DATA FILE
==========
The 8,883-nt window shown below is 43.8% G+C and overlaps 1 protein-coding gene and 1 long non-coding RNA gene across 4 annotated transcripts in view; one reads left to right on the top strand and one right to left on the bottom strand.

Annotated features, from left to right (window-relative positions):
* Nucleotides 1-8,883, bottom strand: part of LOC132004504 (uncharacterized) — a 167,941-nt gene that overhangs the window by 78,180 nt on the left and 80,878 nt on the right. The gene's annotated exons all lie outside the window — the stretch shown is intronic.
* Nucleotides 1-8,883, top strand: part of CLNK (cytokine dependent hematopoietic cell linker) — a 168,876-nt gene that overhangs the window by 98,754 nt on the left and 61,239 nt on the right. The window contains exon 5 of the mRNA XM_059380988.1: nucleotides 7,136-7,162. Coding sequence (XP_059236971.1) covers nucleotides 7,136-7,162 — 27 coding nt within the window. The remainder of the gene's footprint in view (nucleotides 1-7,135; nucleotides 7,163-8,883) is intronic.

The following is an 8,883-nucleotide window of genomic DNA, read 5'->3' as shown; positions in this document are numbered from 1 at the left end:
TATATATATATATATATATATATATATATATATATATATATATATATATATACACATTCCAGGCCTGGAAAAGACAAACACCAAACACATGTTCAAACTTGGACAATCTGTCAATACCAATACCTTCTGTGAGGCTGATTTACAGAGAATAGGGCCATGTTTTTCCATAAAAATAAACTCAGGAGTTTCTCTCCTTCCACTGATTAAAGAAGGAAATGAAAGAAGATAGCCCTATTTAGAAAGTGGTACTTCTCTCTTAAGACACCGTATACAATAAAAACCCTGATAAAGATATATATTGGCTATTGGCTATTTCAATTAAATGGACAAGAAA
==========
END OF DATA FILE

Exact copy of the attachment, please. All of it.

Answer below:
The 8,883-nt window shown below is 43.8% G+C and overlaps 1 protein-coding gene and 1 long non-coding RNA gene across 4 annotated transcripts in view; one reads left to right on the top strand and one right to left on the bottom strand.

Annotated features, from left to right (window-relative positions):
* Nucleotides 1-8,883, bottom strand: part of LOC132004504 (uncharacterized) — a 167,941-nt gene that overhangs the window by 78,180 nt on the left and 80,878 nt on the right. The gene's annotated exons all lie outside the window — the stretch shown is intronic.
* Nucleotides 1-8,883, top strand: part of CLNK (cytokine dependent hematopoietic cell linker) — a 168,876-nt gene that overhangs the window by 98,754 nt on the left and 61,239 nt on the right. The window contains exon 5 of the mRNA XM_059380988.1: nucleotides 7,136-7,162. Coding sequence (XP_059236971.1) covers nucleotides 7,136-7,162 — 27 coding nt within the window. The remainder of the gene's footprint in view (nucleotides 1-7,135; nucleotides 7,163-8,883) is intronic.

The following is an 8,883-nucleotide window of genomic DNA, read 5'->3' as shown; positions in this document are numbered from 1 at the left end:
TATATATATATATATATATATATATATATATATATATATATATATATATATACACATTCCAGGCCTGGAAAAGACAAACACCAAACACATGTTCAAACTTGGACAATCTGTCAATACCAATACCTTCTGTGAGGCTGATTTACAGAGAATAGGGCCATGTTTTTCCATAAAAATAAACTCAGGAGTTTCTCTCCTTCCACTGATTAAAGAAGGAAATGAAAGAAGATAGCCCTATTTAGAAAGTGGTACTTCTCTCTTAAGACACCGTATACAATAAAAACCCTGATAAAGATATATATTGGCTATTGGCTATTTCAATTAAATGGACAAGAAA